A current research study by Clinton Hardy (NST founder) at the University of Utah is indicating that certain procedures, particularly those involving negative coercive pressures, significantly relate with adverse affective reactions, or attitudes, at the time of entering a youth/teen treatment program.  Specifically, negative coercive pressures refer to the adolescent’s perceptions of “threat” or overt “force” when entering treatment.  While coercion is a broad treatment concept—encompassing many different pressures—this study focusses on the negative pressures of coercion, expressly those that pertain to physical force, threat, and intimidation.  Interestingly, research in adult treatment contexts has suggested that it is the perception of these pressures, including coercion in general, that is more implicative than the actual form of coercion used.  In other words, an intervention, such as a youth transport, that admits adolescents unwillingly into treatment can structure its approach to where less coercion, especially negative pressures, is experienced during the intervention process.  For example, a youth transport service that uses blatant verbal threats, intimidation, or unnecessary force may provoke more perceived negative coercive pressures versus a youth transport service that focuses on verbal negotiating strategies and avoids using intimidation and threatening.  More generally, the predicted implications of this study illustrate a need for additional inquiry into how negative admission pressures might adversely impact (a) initial adjustment into treatment or the concomitant delays in participation and outcome, (b) treatment outcomes, and (c) the adolescent’s willingness to seek future treatment.

Check back later for publication updates.

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Check Out Our Parent Resource Blog for parents of adolescent teens and adults

NST also authors a Parent Resource Blog, in addition to our Troubled Teenager Programs blog, via New Start Resources.  Please feel free to view and register for this blog at the link posted below.  Further, NST would like to thank its subscribers and those who contribute to our blogs and effort to increase education and awareness within the “troubled teen” industry.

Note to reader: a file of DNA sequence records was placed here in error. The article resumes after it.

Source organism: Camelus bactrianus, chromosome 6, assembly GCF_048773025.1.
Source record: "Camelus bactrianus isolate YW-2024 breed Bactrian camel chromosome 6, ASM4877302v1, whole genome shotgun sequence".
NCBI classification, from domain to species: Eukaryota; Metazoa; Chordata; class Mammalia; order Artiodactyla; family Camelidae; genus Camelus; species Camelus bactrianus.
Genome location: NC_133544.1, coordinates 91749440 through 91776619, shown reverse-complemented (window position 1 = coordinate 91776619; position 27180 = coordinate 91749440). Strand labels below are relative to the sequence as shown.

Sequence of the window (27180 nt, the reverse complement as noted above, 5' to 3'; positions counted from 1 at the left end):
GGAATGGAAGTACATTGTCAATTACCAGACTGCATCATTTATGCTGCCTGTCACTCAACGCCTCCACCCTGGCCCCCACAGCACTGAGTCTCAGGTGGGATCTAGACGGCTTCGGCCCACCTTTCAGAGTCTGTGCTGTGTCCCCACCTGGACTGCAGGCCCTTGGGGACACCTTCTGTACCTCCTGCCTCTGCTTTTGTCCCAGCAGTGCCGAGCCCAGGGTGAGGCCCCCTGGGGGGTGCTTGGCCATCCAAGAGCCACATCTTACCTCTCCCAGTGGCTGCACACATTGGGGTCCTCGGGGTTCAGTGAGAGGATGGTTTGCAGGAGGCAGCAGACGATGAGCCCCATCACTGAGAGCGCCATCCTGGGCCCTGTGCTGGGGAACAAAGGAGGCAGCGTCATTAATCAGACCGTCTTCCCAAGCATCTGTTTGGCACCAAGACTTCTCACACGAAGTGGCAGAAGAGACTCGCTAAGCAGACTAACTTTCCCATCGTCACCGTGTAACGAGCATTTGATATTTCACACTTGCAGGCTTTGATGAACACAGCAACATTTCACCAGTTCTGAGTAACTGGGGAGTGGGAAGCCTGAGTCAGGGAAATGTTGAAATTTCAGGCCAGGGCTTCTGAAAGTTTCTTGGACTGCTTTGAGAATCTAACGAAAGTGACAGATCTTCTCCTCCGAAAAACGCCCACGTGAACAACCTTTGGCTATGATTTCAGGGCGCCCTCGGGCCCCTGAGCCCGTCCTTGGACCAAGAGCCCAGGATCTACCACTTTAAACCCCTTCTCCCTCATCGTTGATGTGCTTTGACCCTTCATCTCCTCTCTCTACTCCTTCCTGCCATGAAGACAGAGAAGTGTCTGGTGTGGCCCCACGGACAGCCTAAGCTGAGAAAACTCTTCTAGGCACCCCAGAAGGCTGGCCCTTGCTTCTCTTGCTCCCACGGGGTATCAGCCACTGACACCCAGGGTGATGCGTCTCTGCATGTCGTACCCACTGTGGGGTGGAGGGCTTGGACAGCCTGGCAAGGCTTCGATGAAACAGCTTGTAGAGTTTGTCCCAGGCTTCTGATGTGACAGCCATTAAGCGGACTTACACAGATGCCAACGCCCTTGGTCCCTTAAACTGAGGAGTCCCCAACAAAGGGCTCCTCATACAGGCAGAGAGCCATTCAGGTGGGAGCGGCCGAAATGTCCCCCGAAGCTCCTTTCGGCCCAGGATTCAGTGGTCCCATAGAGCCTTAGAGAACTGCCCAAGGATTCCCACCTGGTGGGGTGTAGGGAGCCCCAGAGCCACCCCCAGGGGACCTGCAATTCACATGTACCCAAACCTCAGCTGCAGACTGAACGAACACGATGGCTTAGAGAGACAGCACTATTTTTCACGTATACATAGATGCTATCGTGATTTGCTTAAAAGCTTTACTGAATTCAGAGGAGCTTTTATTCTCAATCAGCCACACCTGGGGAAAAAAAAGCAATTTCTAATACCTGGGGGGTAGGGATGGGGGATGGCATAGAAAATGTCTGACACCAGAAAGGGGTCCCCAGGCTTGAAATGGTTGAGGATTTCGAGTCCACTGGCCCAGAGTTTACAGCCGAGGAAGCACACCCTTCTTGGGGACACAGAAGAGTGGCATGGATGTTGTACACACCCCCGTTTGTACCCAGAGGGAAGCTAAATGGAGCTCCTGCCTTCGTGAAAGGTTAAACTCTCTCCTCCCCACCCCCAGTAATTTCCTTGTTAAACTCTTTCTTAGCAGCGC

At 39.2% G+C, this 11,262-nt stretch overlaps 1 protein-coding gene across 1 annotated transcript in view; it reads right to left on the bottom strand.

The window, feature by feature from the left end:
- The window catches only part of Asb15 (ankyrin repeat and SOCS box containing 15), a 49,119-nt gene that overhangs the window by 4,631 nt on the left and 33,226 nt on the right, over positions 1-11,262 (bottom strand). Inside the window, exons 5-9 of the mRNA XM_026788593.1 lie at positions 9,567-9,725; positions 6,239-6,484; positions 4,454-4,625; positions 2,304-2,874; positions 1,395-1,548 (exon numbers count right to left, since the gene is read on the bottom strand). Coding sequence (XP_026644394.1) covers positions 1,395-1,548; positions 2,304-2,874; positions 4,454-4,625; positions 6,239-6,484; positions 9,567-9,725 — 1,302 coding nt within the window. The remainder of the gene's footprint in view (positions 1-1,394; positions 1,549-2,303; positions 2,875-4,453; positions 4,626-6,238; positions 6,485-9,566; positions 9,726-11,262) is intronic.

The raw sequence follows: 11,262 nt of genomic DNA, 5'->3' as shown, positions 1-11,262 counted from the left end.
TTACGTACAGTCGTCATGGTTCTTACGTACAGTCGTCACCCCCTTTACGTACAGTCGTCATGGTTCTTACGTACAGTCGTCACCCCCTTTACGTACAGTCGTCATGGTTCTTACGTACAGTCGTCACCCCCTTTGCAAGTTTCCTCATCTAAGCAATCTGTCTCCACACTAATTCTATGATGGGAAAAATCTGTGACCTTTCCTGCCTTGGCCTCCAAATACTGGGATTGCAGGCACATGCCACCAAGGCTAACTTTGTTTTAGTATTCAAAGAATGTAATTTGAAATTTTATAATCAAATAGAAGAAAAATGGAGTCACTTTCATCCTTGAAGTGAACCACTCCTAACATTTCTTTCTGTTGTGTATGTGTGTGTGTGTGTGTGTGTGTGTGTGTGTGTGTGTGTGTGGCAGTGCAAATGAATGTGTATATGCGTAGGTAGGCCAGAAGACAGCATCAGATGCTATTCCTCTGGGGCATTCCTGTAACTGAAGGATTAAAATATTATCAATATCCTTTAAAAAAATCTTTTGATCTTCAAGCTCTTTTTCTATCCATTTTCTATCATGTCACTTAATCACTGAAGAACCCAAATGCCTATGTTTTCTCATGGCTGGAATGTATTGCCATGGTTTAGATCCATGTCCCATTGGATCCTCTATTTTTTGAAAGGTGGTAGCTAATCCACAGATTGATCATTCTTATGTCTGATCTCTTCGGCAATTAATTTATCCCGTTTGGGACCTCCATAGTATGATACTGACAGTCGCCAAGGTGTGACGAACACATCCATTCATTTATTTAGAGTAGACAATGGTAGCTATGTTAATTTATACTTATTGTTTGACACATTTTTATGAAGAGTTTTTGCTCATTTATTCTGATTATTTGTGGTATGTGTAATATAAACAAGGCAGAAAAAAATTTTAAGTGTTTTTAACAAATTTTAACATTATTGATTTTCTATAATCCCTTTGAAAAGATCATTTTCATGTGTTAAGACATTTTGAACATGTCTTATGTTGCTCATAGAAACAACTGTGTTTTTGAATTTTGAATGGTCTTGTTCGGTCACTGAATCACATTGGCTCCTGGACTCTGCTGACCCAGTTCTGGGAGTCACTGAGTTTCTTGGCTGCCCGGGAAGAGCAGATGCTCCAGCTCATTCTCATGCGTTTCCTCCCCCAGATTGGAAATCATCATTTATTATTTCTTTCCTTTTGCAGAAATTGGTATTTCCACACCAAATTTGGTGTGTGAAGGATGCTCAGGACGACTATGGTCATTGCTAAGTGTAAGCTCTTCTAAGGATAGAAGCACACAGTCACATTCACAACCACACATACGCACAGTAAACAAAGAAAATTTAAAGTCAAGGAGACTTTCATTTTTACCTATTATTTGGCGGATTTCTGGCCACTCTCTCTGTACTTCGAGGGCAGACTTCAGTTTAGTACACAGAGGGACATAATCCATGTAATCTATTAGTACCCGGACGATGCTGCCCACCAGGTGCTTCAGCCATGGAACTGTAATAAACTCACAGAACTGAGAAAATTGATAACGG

Parent Resource Blog:

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JTSP Publication – Adolescent Treatment Coercion

Clinton Hardy published an article “Adolescent Treatment Coercion” in the Journal of Therapeutic Schools & Programs (JTSP) 2011 volume. Clint’s article raises awareness to the deficit of empirical research design regarding coercive treatment and argues the need for it as the industry moves forward.  Resultant of his publication, there is at least one empirical study currently being conducted on this subject matter.  Clint and the rest of NST hope that more research designs will ensue.  Such research can help establish more effective coercive practices while bringing attention to those that may be ineffective.

Clint’s article can be accessed directly through the JTSP website or via this link, Online-JTSP-Vol5 “Adolescent Treatment Coercion”.

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Anderson Cooper Show Looking for Troubled Teenage Girl and Mother

The Anderson Cooper Show is a new daytime talk show based in New York City.  The show contacted Clinton Hardy of New Start Transports for help in finding a troubled teenage girl and mother to appear on the show this Friday September 30, 2011.

If you are a treatment program, educational consultant, or parent of a troubled teen, please contact the New Start Transports office immediately if you can help.

We appreciate your assistance and support,

Clinton Hardy
New Start Transports

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Clinton Hardy’s Article to be Published in The Journal of Therapeutic Schools and Programs (JTSP)

As a recent update, President, Clinton Hardy, of New Start Transports recently had an article accepted for publication in the Journal of Therapeutic Schools and Programs (JTSP), also referred to as the NATSAP Journal.  Clint’s article encompasses the widely debated topic of treatment coercion among adolescent populations within the United States.  While several possible assertions are presented, he maintains that additional empirical research is paramount to supporting and improving the treatment tool of coercion among appropriate at-risk youth populations.

NST expresses its gratitude for the patience, support, and guidance of the JTSP staff, particularly, Dr. Michael Gass of the University of New Hampshire and Editor of the JTSP.

Posted in Adolescent Autonomy, Clinton Hardy, Media, NATSAP, NATSAP Journal, News and Updates, Parenting, Research, Therapeutic Transport, Treatment Coercion, Troubled Teen | Leave a comment